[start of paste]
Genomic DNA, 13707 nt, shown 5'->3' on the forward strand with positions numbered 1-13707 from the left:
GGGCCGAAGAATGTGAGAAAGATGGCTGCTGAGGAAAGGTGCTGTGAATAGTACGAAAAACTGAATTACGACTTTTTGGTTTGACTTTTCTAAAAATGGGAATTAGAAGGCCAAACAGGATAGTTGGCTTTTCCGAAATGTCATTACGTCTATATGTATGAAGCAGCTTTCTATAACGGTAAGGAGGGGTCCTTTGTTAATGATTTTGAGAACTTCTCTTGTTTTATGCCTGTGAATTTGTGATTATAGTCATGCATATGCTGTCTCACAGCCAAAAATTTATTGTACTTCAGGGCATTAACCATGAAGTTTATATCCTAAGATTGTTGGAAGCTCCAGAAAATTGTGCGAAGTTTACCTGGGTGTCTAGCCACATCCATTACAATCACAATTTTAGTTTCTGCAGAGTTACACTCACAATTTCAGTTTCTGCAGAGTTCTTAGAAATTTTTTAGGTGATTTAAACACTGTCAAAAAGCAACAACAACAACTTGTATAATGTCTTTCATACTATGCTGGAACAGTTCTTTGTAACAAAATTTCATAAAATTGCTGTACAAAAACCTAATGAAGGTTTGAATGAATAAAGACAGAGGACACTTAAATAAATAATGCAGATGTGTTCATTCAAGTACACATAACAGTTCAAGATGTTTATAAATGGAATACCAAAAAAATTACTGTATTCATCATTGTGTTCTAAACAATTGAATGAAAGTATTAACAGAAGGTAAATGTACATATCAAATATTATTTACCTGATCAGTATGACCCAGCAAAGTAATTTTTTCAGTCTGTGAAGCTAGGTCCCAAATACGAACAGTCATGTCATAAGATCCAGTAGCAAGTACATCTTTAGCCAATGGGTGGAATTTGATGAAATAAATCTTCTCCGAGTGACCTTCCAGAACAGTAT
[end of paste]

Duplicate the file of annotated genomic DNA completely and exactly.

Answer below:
Genomic DNA, 13707 nt, shown 5'->3' on the forward strand with positions numbered 1-13707 from the left:
GGGCCGAAGAATGTGAGAAAGATGGCTGCTGAGGAAAGGTGCTGTGAATAGTACGAAAAACTGAATTACGACTTTTTGGTTTGACTTTTCTAAAAATGGGAATTAGAAGGCCAAACAGGATAGTTGGCTTTTCCGAAATGTCATTACGTCTATATGTATGAAGCAGCTTTCTATAACGGTAAGGAGGGGTCCTTTGTTAATGATTTTGAGAACTTCTCTTGTTTTATGCCTGTGAATTTGTGATTATAGTCATGCATATGCTGTCTCACAGCCAAAAATTTATTGTACTTCAGGGCATTAACCATGAAGTTTATATCCTAAGATTGTTGGAAGCTCCAGAAAATTGTGCGAAGTTTACCTGGGTGTCTAGCCACATCCATTACAATCACAATTTTAGTTTCTGCAGAGTTACACTCACAATTTCAGTTTCTGCAGAGTTCTTAGAAATTTTTTAGGTGATTTAAACACTGTCAAAAAGCAACAACAACAACTTGTATAATGTCTTTCATACTATGCTGGAACAGTTCTTTGTAACAAAATTTCATAAAATTGCTGTACAAAAACCTAATGAAGGTTTGAATGAATAAAGACAGAGGACACTTAAATAAATAATGCAGATGTGTTCATTCAAGTACACATAACAGTTCAAGATGTTTATAAATGGAATACCAAAAAAATTACTGTATTCATCATTGTGTTCTAAACAATTGAATGAAAGTATTAACAGAAGGTAAATGTACATATCAAATATTATTTACCTGATCAGTATGACCCAGCAAAGTAATTTTTTCAGTCTGTGAAGCTAGGTCCCAAATACGAACAGTCATGTCATAAGATCCAGTAGCAAGTACATCTTTAGCCAATGGGTGGAATTTGATGAAATAAATCTTCTCCGAGTGACCTTCCAGAACAGTAT